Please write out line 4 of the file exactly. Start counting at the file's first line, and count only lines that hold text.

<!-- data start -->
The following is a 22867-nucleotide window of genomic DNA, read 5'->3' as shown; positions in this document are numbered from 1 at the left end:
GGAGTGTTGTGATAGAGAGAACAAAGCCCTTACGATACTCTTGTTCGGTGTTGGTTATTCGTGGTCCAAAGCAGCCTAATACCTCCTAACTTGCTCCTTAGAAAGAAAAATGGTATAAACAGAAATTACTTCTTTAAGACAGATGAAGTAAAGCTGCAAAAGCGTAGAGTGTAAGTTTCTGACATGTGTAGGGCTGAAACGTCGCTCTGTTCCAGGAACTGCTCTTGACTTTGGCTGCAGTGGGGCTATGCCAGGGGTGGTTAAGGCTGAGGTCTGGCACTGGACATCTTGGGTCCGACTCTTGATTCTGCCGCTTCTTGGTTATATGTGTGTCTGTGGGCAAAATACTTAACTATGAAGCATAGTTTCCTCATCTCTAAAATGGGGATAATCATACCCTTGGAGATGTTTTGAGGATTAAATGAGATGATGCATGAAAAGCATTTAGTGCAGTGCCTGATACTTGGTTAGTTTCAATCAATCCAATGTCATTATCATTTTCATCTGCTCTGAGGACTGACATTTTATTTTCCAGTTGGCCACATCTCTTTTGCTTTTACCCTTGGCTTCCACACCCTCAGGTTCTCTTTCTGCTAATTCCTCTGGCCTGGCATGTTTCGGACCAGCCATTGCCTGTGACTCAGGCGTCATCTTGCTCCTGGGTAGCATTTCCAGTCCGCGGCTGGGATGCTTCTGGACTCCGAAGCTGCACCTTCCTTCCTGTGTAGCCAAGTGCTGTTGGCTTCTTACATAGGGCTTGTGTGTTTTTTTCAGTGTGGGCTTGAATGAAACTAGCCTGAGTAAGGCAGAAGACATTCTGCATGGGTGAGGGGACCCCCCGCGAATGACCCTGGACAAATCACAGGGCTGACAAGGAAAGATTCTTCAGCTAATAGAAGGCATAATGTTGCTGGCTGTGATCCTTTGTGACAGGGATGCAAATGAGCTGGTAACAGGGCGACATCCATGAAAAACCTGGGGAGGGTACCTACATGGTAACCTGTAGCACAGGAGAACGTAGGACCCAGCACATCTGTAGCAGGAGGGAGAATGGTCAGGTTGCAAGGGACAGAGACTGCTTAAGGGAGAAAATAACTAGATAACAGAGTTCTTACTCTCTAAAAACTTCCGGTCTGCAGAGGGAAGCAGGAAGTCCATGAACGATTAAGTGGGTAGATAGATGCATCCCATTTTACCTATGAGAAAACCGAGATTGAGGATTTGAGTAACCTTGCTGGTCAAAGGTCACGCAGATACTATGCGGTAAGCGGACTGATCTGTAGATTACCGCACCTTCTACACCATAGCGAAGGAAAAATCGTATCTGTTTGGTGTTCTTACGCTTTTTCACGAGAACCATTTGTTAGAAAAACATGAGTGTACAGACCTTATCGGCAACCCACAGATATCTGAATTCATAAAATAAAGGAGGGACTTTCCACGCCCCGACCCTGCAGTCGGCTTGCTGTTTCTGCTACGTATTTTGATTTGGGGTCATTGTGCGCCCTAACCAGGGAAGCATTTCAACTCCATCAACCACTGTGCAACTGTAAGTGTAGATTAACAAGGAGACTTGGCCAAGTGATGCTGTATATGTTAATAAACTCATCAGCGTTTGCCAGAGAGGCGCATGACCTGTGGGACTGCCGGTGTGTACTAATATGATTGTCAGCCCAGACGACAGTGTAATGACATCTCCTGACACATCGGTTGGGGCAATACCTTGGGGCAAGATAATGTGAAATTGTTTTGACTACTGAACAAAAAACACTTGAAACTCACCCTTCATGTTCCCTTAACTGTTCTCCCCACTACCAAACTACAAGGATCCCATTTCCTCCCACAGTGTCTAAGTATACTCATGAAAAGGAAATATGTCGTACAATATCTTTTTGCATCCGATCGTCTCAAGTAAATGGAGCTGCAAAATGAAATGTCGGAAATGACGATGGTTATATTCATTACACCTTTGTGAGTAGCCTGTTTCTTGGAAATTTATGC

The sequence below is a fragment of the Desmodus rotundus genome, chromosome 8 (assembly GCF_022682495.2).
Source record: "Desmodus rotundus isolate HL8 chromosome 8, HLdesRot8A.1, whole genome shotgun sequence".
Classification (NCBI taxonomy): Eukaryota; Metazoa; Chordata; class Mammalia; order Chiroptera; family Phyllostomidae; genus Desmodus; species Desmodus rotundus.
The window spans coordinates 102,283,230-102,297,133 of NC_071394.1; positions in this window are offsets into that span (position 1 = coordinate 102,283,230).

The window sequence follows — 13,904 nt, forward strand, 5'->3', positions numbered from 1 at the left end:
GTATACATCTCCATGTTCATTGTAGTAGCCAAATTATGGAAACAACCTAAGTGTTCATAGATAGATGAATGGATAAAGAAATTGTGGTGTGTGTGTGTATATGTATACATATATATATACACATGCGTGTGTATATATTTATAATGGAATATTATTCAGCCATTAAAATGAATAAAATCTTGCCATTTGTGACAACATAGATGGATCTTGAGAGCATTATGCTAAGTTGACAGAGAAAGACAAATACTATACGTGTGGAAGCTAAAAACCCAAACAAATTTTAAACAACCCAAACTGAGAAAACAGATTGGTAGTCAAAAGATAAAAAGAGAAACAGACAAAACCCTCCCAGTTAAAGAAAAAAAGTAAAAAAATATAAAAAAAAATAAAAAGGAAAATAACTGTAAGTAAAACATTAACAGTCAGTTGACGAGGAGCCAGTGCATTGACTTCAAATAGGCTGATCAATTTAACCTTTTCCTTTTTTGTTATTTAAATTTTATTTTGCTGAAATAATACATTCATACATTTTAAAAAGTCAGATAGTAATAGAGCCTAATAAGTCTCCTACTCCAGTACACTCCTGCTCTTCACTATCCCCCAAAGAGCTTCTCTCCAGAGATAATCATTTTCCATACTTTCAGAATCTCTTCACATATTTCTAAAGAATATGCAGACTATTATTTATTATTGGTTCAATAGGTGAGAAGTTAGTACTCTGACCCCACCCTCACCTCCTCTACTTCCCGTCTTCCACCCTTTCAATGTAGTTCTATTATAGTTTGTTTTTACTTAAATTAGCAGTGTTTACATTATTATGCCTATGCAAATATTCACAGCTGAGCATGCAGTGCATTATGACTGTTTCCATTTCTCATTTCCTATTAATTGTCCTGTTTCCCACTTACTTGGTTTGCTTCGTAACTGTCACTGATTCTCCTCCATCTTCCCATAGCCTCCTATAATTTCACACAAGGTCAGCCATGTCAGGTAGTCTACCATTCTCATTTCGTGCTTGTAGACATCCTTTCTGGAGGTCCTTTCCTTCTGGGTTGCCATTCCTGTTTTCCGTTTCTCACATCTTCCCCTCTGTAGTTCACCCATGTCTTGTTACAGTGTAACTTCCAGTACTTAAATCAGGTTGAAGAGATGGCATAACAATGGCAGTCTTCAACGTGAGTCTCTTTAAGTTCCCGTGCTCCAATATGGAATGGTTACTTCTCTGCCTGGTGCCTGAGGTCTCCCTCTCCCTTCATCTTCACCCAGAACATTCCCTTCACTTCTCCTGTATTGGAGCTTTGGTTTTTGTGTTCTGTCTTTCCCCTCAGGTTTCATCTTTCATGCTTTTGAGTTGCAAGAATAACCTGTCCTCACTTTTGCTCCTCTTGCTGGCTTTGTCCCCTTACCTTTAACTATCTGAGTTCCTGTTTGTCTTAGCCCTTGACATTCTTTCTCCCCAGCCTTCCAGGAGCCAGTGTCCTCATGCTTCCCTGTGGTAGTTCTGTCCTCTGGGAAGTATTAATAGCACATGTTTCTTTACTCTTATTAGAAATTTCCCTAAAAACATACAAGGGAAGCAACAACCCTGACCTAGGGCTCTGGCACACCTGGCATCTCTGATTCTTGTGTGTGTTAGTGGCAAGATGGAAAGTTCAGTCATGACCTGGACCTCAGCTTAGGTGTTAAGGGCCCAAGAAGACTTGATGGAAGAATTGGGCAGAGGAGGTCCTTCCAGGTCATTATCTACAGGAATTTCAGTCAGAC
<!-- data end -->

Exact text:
Source record: "Desmodus rotundus isolate HL8 chromosome 8, HLdesRot8A.1, whole genome shotgun sequence".